Instead of worrying about AI bringing about Skynet and the end of humanity, Google wants to find ways to stop artificial intelligence from hacking its reward system.
That’s just one of “five practical research problems” proposed by scientists at Google, OpenAI, Stanford and Berkeley in a paper called “Concrete Problems in AI Safety” (pdf). Others included “safe exploration” issues, or how to stop a curious cleaning robot from sticking a wet mop in an electrical socket, and “avoiding negative side effects” such as a robot breaking granny’s vase when cleaning in a rush.
The problems may seem a bit silly, when compared to an AI-induced doomsday, but Google researcher Chris Olah wrote, “These are all forward thinking, long-term research questions – minor issues today, but important to address for future systems.”
A particularly interesting portion of the paper was devoted to avoiding reward hacking, or how to stop AI from gaming its reward function. “Imagine that an agent discovers a buffer overflow in its reward function: it may then use this to get extremely high reward in an unintended way.” Examples included a cleaning robot clamping its eyes shut to avoid seeing messes that need cleaned or creating messes intentionally so it can earn more rewards. Thankfully there was no mention of robots killing off humans to stop messes to begin with and gaining additional reward for keeping a place spotless.
There were numerous ways an AI agent could try to “game” the reward system. For example, modern reinforcement agents “already do discover and exploit bugs in their environments, such as glitches that allow them to win video games.”
The researchers added:
Once an agent begins hacking its reward function and finds an easy way to get high reward, it won’t be inclined to stop, which could lead to additional challenges in agents that operate on a long timescale.
While describing the pursuit of reward hacks that can “lead to coherent but unanticipated behavior” which “has the potential for harmful impacts in real-world systems,” the researchers gave six broad examples of how the problem could occur. They added, “The proliferation of reward hacking instances across so many different domains suggests that reward hacking may be a deep and general problem, and one that we believe is likely to become more common as agents and environments increase in complexity.”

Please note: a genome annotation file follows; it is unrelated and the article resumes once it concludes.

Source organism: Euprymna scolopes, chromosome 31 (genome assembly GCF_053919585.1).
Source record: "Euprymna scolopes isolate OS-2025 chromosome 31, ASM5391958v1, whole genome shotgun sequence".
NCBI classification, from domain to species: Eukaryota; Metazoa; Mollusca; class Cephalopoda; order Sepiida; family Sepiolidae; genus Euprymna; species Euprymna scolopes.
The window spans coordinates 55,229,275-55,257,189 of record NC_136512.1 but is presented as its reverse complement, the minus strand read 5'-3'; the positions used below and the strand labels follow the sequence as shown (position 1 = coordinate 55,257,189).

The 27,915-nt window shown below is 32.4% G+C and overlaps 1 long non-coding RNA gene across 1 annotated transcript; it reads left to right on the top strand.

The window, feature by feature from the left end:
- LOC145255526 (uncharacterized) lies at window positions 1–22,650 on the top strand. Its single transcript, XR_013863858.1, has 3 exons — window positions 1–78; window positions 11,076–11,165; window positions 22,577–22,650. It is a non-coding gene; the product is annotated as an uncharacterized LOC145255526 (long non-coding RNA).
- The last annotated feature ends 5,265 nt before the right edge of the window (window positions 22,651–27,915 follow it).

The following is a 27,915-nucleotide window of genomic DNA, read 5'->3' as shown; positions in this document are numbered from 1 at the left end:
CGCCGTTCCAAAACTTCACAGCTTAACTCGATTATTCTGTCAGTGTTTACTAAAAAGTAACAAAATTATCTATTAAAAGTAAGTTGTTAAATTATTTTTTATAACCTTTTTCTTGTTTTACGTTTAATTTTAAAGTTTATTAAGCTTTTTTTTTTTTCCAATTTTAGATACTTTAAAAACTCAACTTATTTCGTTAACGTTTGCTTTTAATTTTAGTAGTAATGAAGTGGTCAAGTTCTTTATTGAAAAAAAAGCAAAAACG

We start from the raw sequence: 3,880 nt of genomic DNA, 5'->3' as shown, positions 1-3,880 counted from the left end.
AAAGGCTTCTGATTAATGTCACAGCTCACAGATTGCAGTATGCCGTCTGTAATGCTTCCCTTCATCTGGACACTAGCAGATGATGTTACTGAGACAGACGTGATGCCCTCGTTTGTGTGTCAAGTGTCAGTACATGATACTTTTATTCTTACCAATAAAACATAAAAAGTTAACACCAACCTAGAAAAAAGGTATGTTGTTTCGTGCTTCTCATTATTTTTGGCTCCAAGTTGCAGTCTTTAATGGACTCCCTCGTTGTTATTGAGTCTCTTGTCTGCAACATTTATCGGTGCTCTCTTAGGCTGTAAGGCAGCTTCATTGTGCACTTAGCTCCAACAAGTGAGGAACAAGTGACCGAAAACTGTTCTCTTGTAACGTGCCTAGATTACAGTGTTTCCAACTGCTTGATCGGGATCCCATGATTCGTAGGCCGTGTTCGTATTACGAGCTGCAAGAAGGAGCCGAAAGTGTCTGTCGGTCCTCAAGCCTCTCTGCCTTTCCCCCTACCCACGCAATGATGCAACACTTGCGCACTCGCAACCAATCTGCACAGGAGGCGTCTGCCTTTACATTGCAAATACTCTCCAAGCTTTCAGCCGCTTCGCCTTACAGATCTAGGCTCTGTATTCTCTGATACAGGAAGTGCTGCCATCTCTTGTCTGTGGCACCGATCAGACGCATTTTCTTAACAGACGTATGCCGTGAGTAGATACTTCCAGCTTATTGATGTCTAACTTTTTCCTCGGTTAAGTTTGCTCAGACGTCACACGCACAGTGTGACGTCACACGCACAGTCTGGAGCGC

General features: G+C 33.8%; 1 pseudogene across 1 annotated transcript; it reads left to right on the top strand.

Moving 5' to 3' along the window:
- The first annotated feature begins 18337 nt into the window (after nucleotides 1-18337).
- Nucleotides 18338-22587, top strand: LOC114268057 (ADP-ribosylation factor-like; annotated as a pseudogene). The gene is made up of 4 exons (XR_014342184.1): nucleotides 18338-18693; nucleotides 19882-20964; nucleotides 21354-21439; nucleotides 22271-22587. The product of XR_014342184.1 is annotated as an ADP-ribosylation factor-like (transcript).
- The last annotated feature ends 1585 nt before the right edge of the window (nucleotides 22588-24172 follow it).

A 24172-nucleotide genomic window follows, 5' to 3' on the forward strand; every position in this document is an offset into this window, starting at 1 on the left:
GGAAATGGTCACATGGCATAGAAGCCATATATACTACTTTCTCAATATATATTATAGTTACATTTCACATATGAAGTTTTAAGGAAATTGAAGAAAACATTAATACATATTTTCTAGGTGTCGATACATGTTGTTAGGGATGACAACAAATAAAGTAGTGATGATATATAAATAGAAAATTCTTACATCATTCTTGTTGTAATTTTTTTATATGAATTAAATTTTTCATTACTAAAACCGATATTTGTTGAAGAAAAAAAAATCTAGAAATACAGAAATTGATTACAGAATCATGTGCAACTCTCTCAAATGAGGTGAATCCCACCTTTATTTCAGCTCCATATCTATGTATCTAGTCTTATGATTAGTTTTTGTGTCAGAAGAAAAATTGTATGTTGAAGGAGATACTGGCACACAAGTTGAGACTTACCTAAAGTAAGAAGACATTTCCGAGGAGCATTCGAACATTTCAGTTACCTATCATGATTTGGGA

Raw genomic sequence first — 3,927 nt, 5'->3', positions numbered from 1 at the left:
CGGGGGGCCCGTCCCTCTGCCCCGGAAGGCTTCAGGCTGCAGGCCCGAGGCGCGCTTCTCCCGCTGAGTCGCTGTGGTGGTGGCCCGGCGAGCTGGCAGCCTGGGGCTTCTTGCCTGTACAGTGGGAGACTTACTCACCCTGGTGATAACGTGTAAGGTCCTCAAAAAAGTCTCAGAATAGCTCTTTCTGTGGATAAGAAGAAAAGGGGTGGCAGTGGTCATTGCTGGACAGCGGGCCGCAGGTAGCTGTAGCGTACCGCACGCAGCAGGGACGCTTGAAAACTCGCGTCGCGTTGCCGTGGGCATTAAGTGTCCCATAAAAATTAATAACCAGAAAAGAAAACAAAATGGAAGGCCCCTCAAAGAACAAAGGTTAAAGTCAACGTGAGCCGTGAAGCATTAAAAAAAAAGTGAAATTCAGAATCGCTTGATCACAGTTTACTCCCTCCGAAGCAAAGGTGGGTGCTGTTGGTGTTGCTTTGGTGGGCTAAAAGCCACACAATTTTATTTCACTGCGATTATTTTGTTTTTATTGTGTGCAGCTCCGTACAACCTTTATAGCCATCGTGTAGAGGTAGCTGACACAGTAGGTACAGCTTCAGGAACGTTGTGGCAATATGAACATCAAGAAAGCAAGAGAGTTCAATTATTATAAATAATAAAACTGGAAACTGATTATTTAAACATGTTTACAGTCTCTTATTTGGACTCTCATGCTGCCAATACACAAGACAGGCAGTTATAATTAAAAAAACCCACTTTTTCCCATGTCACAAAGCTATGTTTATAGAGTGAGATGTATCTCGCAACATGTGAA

Today those problems can be corrected, but it might become more difficult as AI agents get more complicated reward functions and work for longer periods of time. The paper suggests that one solution to AI trying to hack its reward function might involve “trip wires;” if triggered, a human would be alerted and could stop the AI. Then again, the AI might “see through” the trip wire and “intentionally avoid it while taking less obvious harmful actions.”
Big red button method
Since AI agents are “unlikely to behave optimally all the time,” Google DeepMind and University of Oxford researchers previously proposed (pdf) a “big red button” method; if a human is supervising an AI agent and catches it continuing “a harmful sequence of actions,” then the human hits the whammy button to stop the harmful action. The AI might attempt to disable the red button so it is not interrupted and still receives its reward; the research paper looks at ways to stop AI from learning how to stop a human from interrupting its actions.
Housecleaning robot is an OpenAI technical goal
Earlier this week, the Elon Musk-backed OpenAI announced that building a reliable housecleaning robot is one of its technical goals. OpenAI doesn’t intend to build actual cleaning robots, but to develop general learning algorithms that will help it build better agents that are more capable according to OpenAI’s metric.
Concrete Problems in AI Safety
Besides avoiding negative side effects – the broken vase scenario – avoiding reward hacking, and ensuring safe exploration – the curious cleaning bot sticking a wet mop into an electrical socket scenario, the researchers behind “Concrete Problems in AI Safety” believe other problems need to be addressed; those include scalable oversight and ensuring AI systems behave robustly in environments that are different from where they were trained.
The researchers concluded:
With the realistic possibility of machine learning-based systems controlling industrial processes, health-related systems, and other mission-critical technology, small-scale accidents seem like a very concrete threat, and are critical to prevent both intrinsically and because such accidents could cause a justified loss of trust in automated systems. The risk of larger accidents is more difficult to gauge, but we believe it is worthwhile and prudent to develop a principled and forward-looking approach to safety that continues to remain relevant as autonomous systems become more powerful.